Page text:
Rebecca McCarthy 9/29/2015
Taking out great whites could be making the world a little warmer.
That’s the finding by marine scientist Rod Connolly of Australia’s Griffith University. Published in the journal Nature, his study says that keeping intact populations of predator fish is critical for salt marshes, mangroves, sea grass and other vegetated coastal habitats where carbon is accumulated and stored. It urges further study on these complex systems and research on the role of predators.
A summit this week in Australia, where there have been 13 shark attacks and one fatality this year, has brought 70 shark experts from around the world to Sydney to discuss ways to prevent casualties. New technologies hold the promise of reducing the number of interactions between humans and sharks. There seems to be little appetite in New South Wales, where the attacks occurred, for killing sharks.
Connolly believes that reducing the number of large predator fish through over-fishing or deliberate thinning could result in terrible environmental problems and affect how researchers combat climate change. Reducing the number of higher order predators cascades down through the food chain, affecting small animals that live in the mud of marshes and mangroves. It has been shown that coastal wetlands extract carbon from the atmosphere and bury it in the mud for hundreds or even thousands of years.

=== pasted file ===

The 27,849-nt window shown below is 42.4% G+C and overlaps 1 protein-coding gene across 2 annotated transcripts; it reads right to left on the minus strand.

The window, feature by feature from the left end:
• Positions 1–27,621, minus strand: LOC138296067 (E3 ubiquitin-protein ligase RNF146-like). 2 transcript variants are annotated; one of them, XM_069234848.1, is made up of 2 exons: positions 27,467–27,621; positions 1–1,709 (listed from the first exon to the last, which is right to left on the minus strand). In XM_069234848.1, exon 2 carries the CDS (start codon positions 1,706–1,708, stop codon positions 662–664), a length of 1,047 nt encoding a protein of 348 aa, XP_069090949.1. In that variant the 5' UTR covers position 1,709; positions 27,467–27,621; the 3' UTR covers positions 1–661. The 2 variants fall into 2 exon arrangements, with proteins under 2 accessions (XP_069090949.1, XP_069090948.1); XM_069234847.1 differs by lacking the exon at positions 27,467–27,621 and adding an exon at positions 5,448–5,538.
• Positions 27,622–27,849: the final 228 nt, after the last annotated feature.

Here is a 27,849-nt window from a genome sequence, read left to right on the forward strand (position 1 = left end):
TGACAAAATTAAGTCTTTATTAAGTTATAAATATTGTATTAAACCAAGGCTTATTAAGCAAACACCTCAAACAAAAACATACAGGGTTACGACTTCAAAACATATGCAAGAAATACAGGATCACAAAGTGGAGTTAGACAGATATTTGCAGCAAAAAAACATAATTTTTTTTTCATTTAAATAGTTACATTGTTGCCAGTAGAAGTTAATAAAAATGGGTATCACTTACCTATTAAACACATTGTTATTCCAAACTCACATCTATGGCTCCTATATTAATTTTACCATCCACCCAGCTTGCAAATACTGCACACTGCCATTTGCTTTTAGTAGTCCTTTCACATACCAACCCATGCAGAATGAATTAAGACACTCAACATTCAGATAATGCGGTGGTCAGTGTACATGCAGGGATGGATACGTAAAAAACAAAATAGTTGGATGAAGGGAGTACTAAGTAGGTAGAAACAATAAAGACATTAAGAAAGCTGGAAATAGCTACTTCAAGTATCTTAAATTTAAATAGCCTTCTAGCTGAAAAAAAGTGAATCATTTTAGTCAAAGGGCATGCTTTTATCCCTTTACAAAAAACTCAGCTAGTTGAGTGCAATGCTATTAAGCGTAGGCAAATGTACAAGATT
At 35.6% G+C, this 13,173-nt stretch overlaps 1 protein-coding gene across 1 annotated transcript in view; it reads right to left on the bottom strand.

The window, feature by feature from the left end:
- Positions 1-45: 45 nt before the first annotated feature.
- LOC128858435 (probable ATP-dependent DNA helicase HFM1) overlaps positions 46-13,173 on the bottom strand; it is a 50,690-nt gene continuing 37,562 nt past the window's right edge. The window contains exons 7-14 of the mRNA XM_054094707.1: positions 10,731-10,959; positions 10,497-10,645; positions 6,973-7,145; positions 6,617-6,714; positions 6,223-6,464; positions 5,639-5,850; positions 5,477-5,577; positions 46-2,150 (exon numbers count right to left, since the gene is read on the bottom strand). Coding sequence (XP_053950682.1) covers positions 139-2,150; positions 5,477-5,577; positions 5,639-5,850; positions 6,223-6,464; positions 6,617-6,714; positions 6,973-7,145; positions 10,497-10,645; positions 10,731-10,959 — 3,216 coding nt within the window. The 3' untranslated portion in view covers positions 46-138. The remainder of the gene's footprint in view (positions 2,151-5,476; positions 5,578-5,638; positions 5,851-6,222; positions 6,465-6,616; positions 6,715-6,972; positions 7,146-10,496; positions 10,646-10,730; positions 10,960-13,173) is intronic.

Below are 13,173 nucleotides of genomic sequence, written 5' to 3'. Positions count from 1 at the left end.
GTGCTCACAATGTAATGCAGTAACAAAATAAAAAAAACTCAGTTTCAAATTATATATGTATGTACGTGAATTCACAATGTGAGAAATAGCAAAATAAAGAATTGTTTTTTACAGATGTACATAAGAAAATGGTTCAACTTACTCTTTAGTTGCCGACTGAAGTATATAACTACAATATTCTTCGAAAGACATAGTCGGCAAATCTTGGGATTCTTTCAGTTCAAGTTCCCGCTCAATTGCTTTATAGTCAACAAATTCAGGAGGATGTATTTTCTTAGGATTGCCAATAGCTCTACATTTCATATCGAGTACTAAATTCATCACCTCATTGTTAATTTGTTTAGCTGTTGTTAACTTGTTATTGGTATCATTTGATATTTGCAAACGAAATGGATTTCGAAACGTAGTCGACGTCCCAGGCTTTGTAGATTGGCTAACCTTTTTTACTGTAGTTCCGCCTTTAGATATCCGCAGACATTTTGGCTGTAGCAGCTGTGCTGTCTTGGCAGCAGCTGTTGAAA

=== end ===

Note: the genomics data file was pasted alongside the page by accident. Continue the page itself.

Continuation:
“When we change the abundance of higher order predators, this affects the number of smaller animals living in the mud, and that has flow-on effects for carbon storage in coastal wetlands,” says Professor Connolly.
Fisheries experts around the world have worked to manage how many fish are caught and eaten. All of these decisions, including ones about killing tiger sharks or great whites, have the potential to affect climate change.
The coastal wetlands that rim the continents of the world take a quarter of a trillion kilograms of carbon from the atmosphere every year. Large predators, Connolly has determined, also play a role in carbon cycling.
“The effect of the disproportionate loss of species high in the food chain cannot be underestimated,” he says.
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